Saturday, November 12, 2016

Angry righteousness can never be the way to go

The 'Thinking Anew column in today's Irish Times

Michael Commane
Although these days there is a great increase on the numbers of bicycles on the roads of Ireland, the old metal bicycle clips have more or less faded into obscurity.

Some months ago a work colleague spotted the same gadgets on my desk and asked me what they were. I was surprised that she did not realise they kept my trousers ends clear of the bicycle chain.

I have changed jobs and these days when I come out of work and put the first bicycle clip around my trouser leg I say to myself: "No there is no God". And then as I place the other one on my left trouser leg I find myself saying: "Yes, there is a God".

A dilemma?

Since August I have been working in a Dublin hospital as a chaplain. Without exaggeration, I can say it is a life-changing experience. The kindness, the love that I have seen in the hospital has impressed me greatly. I have seen the reality of God in the midst of the sick, the old and the dying, in those who come to visit the sick, and in the staff, who are there 24/7.

On one of those evenings while  I was putting on my bicycle clips an item of news drew my attention: it was the story that BBC carried about a  right-wing Catholic radio station. Earlier in the week a cleric had said on that station that the earthquakes in Italy were "God's punishment" for gay civil unions. Fortunately the Vatican swiftly condemned the remarks as "offensive and scandalous".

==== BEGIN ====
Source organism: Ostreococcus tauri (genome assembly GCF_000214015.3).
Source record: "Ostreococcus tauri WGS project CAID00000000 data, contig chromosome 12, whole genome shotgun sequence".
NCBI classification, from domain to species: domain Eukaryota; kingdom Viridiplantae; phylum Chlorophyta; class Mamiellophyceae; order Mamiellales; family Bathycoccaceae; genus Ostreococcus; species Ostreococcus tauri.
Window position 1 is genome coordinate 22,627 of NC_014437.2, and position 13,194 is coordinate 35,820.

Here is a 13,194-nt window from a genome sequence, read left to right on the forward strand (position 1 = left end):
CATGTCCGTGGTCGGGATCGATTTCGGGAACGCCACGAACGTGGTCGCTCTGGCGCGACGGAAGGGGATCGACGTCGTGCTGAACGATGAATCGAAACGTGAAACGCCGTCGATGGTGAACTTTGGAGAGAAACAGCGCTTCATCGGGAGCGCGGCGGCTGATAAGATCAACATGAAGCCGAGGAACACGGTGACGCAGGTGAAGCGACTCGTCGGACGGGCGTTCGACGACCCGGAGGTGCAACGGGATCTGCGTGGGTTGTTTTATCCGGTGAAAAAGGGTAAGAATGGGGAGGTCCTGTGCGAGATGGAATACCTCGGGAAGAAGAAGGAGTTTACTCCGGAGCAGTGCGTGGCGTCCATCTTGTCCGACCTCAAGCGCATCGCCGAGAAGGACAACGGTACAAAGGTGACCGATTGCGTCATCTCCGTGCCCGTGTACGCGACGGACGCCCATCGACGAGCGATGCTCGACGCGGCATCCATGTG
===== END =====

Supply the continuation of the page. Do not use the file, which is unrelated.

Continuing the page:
The Vatican statement went on to say that: "They are offensive to believers and scandalous for those who do not believe.”

The liturgical calendar is coming to an end and in tomorrow's Gospel Jesus prophesies the end of time. (Luke 21: 5 - 19) When some speak about the Temple and the fine building it is, Jesus assures them that it too will crumble and fall.

And in last week's Gospel (Luke 20: 27 - 38) the Sadducees ask him what heaven is going to be like. They try to give it a 'human handle' but of course in so doing, it becomes a cliché without meaning.  They create their own understanding of God and heaven. Is that not exactly what idolatry is?

People are always trying to give names and tags to God. Yes, as Christians we believe that Jesus Christ is divine, that he is God but for us to try to have any sort of “direct line' to God, or to make him fit into some cosy preconception, is doomed to fail.

What is it about aspects of religions that have some adherents trying to fit God into a neat package? Dare I say, especially those with fundamentalist leanings give the impression they know exactly what God is thinking? They tend to get so angry with the world. Unless we all fit into their way of doing things we will all be 'damned'.

Is it that sort ideology that has alienated so many people away from  religion? It's like some sort of silly discussion about how many angels can dance on the head of a pin. And it's as crazy as that. 

The God of love is not served by angry righteousness.

When I observe the love and kindness that I see in hospital every day I am strongly reminded of a God of love. Those daily unconditional acts of love and goodness give me a tiny glimpse or a hint of the all-powerful love who is God.

It's close to  impossible to say anything about God, as it is to say anything about the end of time. 

But it is possible to hear and see a glimmer of God, watching people do good, watching people being kind, compassionate and merciful. And you see a lot of that at the bedside of so many sick people.

That's why when I secure that second bicycle clip I feel reassured about the existence and then the love of God.

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